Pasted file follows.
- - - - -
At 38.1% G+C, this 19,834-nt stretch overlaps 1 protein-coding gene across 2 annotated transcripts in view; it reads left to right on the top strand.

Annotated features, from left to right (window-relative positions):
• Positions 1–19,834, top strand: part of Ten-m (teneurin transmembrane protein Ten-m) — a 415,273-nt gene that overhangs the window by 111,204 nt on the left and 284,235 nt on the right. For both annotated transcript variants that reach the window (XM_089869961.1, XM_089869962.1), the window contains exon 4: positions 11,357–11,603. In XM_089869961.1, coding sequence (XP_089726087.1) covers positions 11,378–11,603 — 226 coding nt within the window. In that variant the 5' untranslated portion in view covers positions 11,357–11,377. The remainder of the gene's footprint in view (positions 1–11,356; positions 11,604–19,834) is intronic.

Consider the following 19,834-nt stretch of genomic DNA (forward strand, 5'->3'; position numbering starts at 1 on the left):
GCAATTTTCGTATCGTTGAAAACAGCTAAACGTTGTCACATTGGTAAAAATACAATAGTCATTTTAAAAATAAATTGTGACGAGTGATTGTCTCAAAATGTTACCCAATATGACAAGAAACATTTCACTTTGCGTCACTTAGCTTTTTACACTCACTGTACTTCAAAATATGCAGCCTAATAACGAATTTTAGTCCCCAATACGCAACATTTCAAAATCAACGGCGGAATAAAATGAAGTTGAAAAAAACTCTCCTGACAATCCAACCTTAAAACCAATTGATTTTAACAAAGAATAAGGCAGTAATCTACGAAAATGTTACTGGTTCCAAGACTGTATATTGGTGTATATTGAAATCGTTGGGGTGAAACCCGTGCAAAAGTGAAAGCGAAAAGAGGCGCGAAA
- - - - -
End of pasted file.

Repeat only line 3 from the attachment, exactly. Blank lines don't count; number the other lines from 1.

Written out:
• Positions 1–19,834, top strand: part of Ten-m (teneurin transmembrane protein Ten-m) — a 415,273-nt gene that overhangs the window by 111,204 nt on the left and 284,235 nt on the right. For both annotated transcript variants that reach the window (XM_089869961.1, XM_089869962.1), the window contains exon 4: positions 11,357–11,603. In XM_089869961.1, coding sequence (XP_089726087.1) covers positions 11,378–11,603 — 226 coding nt within the window. In that variant the 5' untranslated portion in view covers positions 11,357–11,377. The remainder of the gene's footprint in view (positions 1–11,356; positions 11,604–19,834) is intronic.